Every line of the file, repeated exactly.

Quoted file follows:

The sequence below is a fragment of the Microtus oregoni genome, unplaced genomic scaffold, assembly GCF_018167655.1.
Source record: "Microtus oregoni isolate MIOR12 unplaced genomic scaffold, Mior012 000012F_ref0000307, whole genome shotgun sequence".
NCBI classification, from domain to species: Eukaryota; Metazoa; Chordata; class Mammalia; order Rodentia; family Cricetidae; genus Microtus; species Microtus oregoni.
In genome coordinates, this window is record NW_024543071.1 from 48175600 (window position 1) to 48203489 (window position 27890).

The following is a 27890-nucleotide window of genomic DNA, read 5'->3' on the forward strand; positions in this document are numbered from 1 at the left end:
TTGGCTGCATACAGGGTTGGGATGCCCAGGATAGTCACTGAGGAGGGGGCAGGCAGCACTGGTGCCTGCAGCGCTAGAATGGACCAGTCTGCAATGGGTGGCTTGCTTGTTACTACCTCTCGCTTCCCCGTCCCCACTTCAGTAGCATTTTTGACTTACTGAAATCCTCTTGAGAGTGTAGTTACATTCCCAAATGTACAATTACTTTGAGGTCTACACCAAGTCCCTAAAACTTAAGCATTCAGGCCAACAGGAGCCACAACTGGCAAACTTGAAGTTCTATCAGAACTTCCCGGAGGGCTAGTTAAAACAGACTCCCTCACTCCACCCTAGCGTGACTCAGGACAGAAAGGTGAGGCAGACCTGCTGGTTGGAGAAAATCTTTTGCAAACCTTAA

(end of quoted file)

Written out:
The sequence below is a fragment of the Microtus oregoni genome, unplaced genomic scaffold, assembly GCF_018167655.1.
Source record: "Microtus oregoni isolate MIOR12 unplaced genomic scaffold, Mior012 000012F_ref0000307, whole genome shotgun sequence".
NCBI classification, from domain to species: Eukaryota; Metazoa; Chordata; class Mammalia; order Rodentia; family Cricetidae; genus Microtus; species Microtus oregoni.
In genome coordinates, this window is record NW_024543071.1 from 48175600 (window position 1) to 48203489 (window position 27890).

The following is a 27890-nucleotide window of genomic DNA, read 5'->3' on the forward strand; positions in this document are numbered from 1 at the left end:
TTGGCTGCATACAGGGTTGGGATGCCCAGGATAGTCACTGAGGAGGGGGCAGGCAGCACTGGTGCCTGCAGCGCTAGAATGGACCAGTCTGCAATGGGTGGCTTGCTTGTTACTACCTCTCGCTTCCCCGTCCCCACTTCAGTAGCATTTTTGACTTACTGAAATCCTCTTGAGAGTGTAGTTACATTCCCAAATGTACAATTACTTTGAGGTCTACACCAAGTCCCTAAAACTTAAGCATTCAGGCCAACAGGAGCCACAACTGGCAAACTTGAAGTTCTATCAGAACTTCCCGGAGGGCTAGTTAAAACAGACTCCCTCACTCCACCCTAGCGTGACTCAGGACAGAAAGGTGAGGCAGACCTGCTGGTTGGAGAAAATCTTTTGCAAACCTTAA